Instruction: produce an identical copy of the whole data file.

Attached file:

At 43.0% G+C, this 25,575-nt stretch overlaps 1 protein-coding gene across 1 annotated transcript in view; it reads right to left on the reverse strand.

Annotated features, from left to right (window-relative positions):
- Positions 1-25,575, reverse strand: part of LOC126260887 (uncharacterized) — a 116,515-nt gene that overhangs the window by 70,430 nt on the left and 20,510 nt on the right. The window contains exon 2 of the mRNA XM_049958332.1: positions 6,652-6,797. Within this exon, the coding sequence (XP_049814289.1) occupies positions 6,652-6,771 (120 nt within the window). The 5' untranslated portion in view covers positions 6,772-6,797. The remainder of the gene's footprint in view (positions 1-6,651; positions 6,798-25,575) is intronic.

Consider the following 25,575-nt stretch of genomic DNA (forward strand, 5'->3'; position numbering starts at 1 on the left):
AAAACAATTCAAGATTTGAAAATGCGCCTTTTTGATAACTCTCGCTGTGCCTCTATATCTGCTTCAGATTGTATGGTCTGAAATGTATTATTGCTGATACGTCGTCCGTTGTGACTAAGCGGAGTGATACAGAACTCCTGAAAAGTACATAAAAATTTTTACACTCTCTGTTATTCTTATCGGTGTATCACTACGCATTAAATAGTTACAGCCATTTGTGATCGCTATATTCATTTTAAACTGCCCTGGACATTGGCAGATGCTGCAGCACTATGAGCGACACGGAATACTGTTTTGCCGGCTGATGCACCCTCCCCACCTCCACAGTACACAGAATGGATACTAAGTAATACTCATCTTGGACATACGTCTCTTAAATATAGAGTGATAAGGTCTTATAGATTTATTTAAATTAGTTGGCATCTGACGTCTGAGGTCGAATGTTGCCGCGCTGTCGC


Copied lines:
At 43.0% G+C, this 25,575-nt stretch overlaps 1 protein-coding gene across 1 annotated transcript in view; it reads right to left on the reverse strand.

Annotated features, from left to right (window-relative positions):
- Positions 1-25,575, reverse strand: part of LOC126260887 (uncharacterized) — a 116,515-nt gene that overhangs the window by 70,430 nt on the left and 20,510 nt on the right. The window contains exon 2 of the mRNA XM_049958332.1: positions 6,652-6,797. Within this exon, the coding sequence (XP_049814289.1) occupies positions 6,652-6,771 (120 nt within the window). The 5' untranslated portion in view covers positions 6,772-6,797. The remainder of the gene's footprint in view (positions 1-6,651; positions 6,798-25,575) is intronic.

Consider the following 25,575-nt stretch of genomic DNA (forward strand, 5'->3'; position numbering starts at 1 on the left):
AAAACAATTCAAGATTTGAAAATGCGCCTTTTTGATAACTCTCGCTGTGCCTCTATATCTGCTTCAGATTGTATGGTCTGAAATGTATTATTGCTGATACGTCGTCCGTTGTGACTAAGCGGAGTGATACAGAACTCCTGAAAAGTACATAAAAATTTTTACACTCTCTGTTATTCTTATCGGTGTATCACTACGCATTAAATAGTTACAGCCATTTGTGATCGCTATATTCATTTTAAACTGCCCTGGACATTGGCAGATGCTGCAGCACTATGAGCGACACGGAATACTGTTTTGCCGGCTGATGCACCCTCCCCACCTCCACAGTACACAGAATGGATACTAAGTAATACTCATCTTGGACATACGTCTCTTAAATATAGAGTGATAAGGTCTTATAGATTTATTTAAATTAGTTGGCATCTGACGTCTGAGGTCGAATGTTGCCGCGCTGTCGC